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Genotype-specific mechanisms for hepatic steatosis in chronic hepatitis C infection

Authors


Dr J George, Storr Liver Unit, Department of Medicine, Westmead Hospital, Westmead, NSW 2145, Australia. Email: jacob_george@wmi.usyd.edu.au

Abstract

Abstract Background: Hepatic steatosis is common in hepatitis C, but the relative importance of host and viral factors is controversial. In the present prospective study, we examined metabolic factors associated with non-alcoholic fatty liver and viral genotype as predictors of steatosis and fibrosis in chronic hepatitis C infection.

Methods: In 124 chronic hepatitis C patients, the association between liver histology and the following was investigated: demographic and anthropometric data, alcohol intake, alanine aminotransferase (ALT), total cholesterol, low-density lipoprotein–cholesterol, high-density lipoprotein–cholesterol, triglyceride, transferrin saturation, ferritin, insulin, c-peptide, glucose and insulin resistance (homeostasis model).

Results: By multivariate analysis, genotype 3 was associated with increased steatosis grade (P = 0.02). There were significant pairwise interactions between genotype 3 status and total cholesterol (P = 0.01), current alcohol intake (P = 0.04) and serum ALT (P = 0.01). This showed that the etiology of steatosis was different in patients with genotype 3 and those with non-genotype 3 chronic hepatitis C infection. In genotype 3 patients, the degree of steatosis was inversely associated with serum cholesterol (P = 0.005) and positively associated with serum triglyceride (P = 0.02). There was no association between body mass index (BMI) and the extent of steatosis. Among patients with other genotypes, the steatosis grade was strongly influenced by BMI (P < 0.0001) and serum ALT (P < 0.01). Independent predictors of fibrosis were age (P = 0.001), past alcohol intake (P = 0.04), ALT (P = 0.002), serum insulin (P = 0.001) and portal inflammation (P < 0.001).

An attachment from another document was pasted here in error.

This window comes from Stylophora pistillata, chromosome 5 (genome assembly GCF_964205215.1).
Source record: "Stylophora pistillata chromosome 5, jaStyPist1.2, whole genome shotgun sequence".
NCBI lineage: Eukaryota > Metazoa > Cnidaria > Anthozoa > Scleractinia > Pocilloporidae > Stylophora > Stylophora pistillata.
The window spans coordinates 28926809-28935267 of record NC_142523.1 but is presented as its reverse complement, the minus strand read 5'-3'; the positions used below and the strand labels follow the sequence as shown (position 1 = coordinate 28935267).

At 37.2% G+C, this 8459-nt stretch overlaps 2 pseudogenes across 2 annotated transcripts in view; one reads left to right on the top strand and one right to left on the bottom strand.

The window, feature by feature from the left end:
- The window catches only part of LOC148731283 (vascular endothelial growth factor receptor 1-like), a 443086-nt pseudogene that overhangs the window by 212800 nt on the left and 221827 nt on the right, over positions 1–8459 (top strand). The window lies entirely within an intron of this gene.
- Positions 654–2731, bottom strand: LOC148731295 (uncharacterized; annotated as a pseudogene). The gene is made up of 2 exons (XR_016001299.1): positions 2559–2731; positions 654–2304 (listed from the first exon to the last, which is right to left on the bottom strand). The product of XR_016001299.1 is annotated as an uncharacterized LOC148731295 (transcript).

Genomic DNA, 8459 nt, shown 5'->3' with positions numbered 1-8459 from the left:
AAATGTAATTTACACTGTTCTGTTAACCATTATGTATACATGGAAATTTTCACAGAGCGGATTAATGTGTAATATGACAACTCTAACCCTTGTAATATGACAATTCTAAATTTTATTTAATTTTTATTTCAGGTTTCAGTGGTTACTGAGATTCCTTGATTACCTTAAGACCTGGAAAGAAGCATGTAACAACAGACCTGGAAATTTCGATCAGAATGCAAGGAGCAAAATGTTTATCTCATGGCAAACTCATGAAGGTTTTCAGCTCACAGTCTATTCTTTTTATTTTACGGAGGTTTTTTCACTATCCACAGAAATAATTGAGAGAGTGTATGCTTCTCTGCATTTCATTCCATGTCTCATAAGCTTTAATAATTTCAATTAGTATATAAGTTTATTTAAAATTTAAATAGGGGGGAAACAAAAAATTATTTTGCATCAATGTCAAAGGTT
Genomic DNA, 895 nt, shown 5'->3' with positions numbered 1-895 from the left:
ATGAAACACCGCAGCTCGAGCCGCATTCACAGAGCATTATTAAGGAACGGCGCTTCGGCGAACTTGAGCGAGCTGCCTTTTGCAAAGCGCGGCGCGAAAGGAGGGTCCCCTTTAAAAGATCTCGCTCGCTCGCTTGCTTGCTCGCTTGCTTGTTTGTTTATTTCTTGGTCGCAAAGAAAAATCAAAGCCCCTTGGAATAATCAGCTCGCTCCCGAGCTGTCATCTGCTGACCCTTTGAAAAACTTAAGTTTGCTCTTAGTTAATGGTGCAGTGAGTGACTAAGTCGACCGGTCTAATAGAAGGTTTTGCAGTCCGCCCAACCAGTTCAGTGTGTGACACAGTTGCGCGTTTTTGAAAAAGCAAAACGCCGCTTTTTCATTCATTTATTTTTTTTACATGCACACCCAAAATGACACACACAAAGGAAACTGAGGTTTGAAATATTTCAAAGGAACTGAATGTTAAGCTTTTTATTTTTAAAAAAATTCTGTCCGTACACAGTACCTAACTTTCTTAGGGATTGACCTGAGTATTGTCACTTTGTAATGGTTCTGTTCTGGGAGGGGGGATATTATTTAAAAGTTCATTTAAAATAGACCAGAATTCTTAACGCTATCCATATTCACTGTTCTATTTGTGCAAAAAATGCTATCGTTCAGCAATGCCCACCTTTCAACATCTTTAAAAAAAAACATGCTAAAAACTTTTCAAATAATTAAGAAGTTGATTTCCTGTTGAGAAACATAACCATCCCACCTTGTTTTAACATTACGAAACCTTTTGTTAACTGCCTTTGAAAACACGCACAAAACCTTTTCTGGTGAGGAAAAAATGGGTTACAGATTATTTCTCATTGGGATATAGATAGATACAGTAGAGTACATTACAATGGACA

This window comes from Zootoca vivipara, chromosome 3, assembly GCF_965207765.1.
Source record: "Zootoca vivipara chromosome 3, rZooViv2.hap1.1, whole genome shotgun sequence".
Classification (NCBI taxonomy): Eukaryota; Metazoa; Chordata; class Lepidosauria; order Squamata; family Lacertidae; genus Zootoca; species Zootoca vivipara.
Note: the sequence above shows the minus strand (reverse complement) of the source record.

Conclusions: Hepatitis C genotype 3 may interfere with pathways of hepatic lipid metabolism, whereas increased BMI appears to be a more important pathogenic factor in other genotypes. Although steatosis and BMI were not associated with hepatic fibrosis, their relationship with serum insulin suggests that metabolic factors related to insulin action could influence fibrogenesis in hepatitis C.

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